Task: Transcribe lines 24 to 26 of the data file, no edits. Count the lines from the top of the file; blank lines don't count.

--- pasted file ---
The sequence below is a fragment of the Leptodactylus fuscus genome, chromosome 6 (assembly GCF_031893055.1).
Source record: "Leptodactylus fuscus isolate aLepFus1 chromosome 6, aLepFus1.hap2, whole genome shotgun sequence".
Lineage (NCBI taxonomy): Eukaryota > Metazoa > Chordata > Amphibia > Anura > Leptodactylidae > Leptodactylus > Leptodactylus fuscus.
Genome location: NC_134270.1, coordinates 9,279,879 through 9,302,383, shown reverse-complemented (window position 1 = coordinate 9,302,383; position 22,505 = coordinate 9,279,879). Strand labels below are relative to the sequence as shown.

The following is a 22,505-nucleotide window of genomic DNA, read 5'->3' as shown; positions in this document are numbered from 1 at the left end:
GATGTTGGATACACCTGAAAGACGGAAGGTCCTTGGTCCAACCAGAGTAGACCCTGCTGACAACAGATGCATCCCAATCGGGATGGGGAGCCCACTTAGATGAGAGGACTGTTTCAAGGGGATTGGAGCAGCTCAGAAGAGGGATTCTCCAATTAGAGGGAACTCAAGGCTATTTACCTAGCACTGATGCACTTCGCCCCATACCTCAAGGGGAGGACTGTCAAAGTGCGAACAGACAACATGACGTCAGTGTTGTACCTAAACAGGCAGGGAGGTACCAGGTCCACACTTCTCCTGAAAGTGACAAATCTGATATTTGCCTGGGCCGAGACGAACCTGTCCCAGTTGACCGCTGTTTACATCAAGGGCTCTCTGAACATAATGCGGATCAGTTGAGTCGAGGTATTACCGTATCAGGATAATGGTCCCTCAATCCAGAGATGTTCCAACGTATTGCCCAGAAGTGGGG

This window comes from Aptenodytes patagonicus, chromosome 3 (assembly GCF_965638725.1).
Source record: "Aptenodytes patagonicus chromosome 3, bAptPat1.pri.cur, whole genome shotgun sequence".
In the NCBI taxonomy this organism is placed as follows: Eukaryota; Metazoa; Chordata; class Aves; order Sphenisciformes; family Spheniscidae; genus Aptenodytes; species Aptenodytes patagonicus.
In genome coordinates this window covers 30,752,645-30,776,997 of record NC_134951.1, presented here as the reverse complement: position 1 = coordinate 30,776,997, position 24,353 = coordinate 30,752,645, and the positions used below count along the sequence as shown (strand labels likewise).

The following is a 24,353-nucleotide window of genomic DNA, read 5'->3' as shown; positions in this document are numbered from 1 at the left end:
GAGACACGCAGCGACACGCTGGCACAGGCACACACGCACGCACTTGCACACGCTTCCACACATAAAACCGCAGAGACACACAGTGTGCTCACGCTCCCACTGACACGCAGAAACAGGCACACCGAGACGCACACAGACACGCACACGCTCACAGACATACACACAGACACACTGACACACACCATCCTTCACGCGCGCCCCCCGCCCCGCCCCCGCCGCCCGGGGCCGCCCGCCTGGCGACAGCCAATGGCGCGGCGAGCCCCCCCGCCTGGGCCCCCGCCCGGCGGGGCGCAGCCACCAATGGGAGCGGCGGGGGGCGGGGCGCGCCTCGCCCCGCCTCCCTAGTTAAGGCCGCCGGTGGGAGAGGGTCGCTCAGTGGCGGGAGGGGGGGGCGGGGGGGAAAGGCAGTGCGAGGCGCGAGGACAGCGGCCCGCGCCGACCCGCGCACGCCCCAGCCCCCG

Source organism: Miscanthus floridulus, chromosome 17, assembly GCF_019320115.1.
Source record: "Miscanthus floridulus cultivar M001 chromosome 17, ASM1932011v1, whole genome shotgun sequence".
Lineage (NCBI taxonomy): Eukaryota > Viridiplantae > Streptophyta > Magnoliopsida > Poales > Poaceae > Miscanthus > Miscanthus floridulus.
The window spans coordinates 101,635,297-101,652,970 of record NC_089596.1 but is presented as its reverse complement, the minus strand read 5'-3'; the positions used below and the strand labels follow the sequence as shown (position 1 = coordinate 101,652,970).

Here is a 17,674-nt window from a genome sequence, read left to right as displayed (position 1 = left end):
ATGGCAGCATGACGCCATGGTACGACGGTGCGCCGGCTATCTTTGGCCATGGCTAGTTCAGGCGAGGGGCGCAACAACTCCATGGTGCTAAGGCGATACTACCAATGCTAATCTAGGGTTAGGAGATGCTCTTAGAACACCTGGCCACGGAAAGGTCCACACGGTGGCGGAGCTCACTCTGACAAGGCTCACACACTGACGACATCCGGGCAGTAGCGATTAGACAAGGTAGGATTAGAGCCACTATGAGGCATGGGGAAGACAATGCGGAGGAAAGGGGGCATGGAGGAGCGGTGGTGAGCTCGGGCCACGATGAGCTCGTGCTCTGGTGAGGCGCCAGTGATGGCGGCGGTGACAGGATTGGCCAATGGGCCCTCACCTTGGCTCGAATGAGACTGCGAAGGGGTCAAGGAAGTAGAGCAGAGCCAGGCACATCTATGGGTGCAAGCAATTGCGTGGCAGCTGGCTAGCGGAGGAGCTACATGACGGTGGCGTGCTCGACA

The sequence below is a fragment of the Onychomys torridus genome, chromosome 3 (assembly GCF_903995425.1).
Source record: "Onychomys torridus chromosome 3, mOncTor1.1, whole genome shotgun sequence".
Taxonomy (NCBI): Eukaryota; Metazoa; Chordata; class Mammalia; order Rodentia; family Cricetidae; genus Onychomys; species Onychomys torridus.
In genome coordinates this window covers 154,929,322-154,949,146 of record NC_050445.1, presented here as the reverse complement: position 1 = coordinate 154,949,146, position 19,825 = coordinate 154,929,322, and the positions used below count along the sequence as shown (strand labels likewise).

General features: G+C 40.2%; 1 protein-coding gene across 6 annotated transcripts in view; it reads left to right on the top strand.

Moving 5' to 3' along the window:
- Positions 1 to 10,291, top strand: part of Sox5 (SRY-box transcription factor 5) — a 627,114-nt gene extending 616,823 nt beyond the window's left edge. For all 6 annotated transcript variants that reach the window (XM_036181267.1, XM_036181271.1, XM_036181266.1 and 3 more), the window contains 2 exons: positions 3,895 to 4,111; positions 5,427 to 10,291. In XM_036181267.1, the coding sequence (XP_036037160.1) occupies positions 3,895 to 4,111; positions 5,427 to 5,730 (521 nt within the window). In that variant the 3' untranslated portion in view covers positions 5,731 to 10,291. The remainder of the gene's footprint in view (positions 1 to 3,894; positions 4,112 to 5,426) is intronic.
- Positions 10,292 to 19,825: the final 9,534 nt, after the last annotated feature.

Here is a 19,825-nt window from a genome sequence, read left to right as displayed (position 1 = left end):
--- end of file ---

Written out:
Moving 5' to 3' along the window:
- Positions 1 to 10,291, top strand: part of Sox5 (SRY-box transcription factor 5) — a 627,114-nt gene extending 616,823 nt beyond the window's left edge. For all 6 annotated transcript variants that reach the window (XM_036181267.1, XM_036181271.1, XM_036181266.1 and 3 more), the window contains 2 exons: positions 3,895 to 4,111; positions 5,427 to 10,291. In XM_036181267.1, the coding sequence (XP_036037160.1) occupies positions 3,895 to 4,111; positions 5,427 to 5,730 (521 nt within the window). In that variant the 3' untranslated portion in view covers positions 5,731 to 10,291. The remainder of the gene's footprint in view (positions 1 to 3,894; positions 4,112 to 5,426) is intronic.
- Positions 10,292 to 19,825: the final 9,534 nt, after the last annotated feature.